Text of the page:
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Breathing Practices Fight Viruses; Harvard Study Reveals How

April 14, 2022

Breathing is a leading indicator of our mental and physical wellness. It is the foundation of many therapies that exist today.

However, better breathing is a bit of a mystery like the bottom of the ocean. We know it is better but there is so much more to learn about its benefits.

Scientists continue to explore and learn new benefits of intentional focus on breathing to improve the human condition. Beyond science, both Eastern and Western philosophies have linked breathing exercises with better health.

With increasing interest, researchers are conducting more and more studies about breathing habits. The latest study this week by Harvard University has shared their findings. Leveraging new breathing technology, Harvard’s study reaffirms the benefits of breathing practices.

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New Breath News

Published in Nature Communications, the recent research, titled “Mechanical control of innate immune responses against viral infection revealed in a human lung alveolus chip,” by the Wyss Institute at Harvard University, reiterates the importance of breathing motions for lung function, including immune responses against viruses, such as COVID-19.

This study was part of projects funded by the NIH (National Institute of Health) and DARPA (Defense Advanced Research Projects Agency)wherein Wyss scientists have been replicating various diseases in Lung Airway and Alveolus Chips in order to learn how lung tissues respond to viruses that have pandemic potential, and then test potential treatments.

The Mechanism of the Science

Harvard researchers used a ‘Human Lung Chip’, which mimics the structures and functions of the lung air sac, known as “alveolus,” and found that applying mechanical forces replicating breathing motions could overpower influenza virus replication, while activating instinctive, protective immune responses.

The team used H3N2 influenza to infect the “breathing” Alveolus Chips through the air channel. The infection showed marked symptoms of influenza infection and triggered an immune response – increased levels of multiple inflammatory cytokines in the blood vessel channel, including type III interferon, a natural defense against a viral infection.

Further Findings

Furthermore, the scientists observed higher levels of adhesion molecules in the blood vessel channel of infected chips, which enabled immune cells such as B cells, T cells, and monocytes in the perfusion medium linking to the blood vessel walls to combat the infection.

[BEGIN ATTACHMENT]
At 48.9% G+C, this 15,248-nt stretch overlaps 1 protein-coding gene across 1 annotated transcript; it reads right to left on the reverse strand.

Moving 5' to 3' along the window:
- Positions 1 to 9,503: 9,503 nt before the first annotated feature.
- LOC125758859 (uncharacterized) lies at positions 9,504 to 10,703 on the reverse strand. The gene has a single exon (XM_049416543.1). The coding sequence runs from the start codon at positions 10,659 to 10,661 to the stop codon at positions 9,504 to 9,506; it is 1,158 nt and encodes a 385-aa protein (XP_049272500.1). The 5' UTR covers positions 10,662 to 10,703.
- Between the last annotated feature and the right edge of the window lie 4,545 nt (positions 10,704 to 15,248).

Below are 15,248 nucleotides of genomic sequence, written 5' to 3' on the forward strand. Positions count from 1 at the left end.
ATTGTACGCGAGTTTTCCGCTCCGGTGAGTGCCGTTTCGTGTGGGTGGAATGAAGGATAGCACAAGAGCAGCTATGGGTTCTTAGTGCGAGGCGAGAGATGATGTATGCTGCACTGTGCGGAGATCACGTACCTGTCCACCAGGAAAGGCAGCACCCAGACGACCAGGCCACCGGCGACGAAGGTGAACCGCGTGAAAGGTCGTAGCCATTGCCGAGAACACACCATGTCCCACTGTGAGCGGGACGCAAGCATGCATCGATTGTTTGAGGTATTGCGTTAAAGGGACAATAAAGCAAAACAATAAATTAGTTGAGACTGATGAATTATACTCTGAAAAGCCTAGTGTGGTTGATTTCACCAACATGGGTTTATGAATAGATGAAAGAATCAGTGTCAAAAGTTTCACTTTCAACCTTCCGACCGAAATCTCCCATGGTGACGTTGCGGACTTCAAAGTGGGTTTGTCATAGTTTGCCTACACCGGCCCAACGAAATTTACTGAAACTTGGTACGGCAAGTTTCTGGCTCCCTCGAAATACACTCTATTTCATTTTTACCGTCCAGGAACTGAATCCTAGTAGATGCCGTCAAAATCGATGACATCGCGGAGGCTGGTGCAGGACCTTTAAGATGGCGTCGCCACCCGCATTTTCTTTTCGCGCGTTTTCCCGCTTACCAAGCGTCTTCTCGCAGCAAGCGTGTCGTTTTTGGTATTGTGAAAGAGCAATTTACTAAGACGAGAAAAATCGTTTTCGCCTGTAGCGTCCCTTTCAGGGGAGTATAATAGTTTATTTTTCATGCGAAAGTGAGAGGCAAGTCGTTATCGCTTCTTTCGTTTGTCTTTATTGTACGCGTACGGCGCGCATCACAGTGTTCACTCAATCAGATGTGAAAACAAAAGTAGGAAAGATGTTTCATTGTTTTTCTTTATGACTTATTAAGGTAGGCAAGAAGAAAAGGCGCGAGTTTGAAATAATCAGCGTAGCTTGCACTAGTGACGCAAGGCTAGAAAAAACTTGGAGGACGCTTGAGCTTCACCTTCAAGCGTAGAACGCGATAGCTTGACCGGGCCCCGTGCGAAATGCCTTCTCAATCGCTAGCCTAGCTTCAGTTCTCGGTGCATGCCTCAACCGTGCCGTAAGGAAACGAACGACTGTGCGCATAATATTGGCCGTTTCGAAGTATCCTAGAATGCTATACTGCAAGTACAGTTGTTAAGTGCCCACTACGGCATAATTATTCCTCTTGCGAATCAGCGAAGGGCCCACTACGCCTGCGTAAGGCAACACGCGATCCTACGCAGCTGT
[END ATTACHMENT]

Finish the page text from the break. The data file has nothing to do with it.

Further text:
These results established that the Alveolus Chip was producing an immune response against H3N2 that confirmed what happens in the human lung infected with flu virus.

With another experiment without the mechanical breathing motions, the Wyss research team concluded that mechanical stresses alone can produce a natural immune response in the human lung.

Also, further experiments with the higher strain told researchers that this phenomenon of greater cytokine production might explain the link between lung conditions like COPD suffer from chronic inflammation and even lung injury with high-volume ventilators.

But can this breathing technology and findings help us understand the effect of Covid-19 on the lung function?

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Coronavirus and Lungs

In the study, another experiment was then carried out with the virus H3N2 on strained Alveolus Chips and the drug azeliragon at its therapeutic dose two hours post infection.

And when scientists added the promising anti-inflammatory drug molnupiravir, the antiviral recently approved for patients with COVID-19 to the treatment, it halted the production of inflammatory cytokines.


The co-first author Haiqing Bai, Ph.D., a Wyss Technology Development Fellow at the Institute told Good News Network that the Alveolus Chip can be used to model these immune responses in the deep parts of the lung, where infections can be severe and cause hospitalization and death.

Thus, it is also important to note the use of Human Alveolus Chip to mimic the function of human organs.

It can be said that a mechanical breathing chip is promising but in a relatively healthy human body, the same function can be produced with deep breathing.

So, while scientists appeal for more such studies, deep breathing can surely help in promoting good health. There are many resources including professionals and videos available to practice breathing techniques. Find the practice that best meets your needs to gain optimal health performance.

Published by Breath Technologies.



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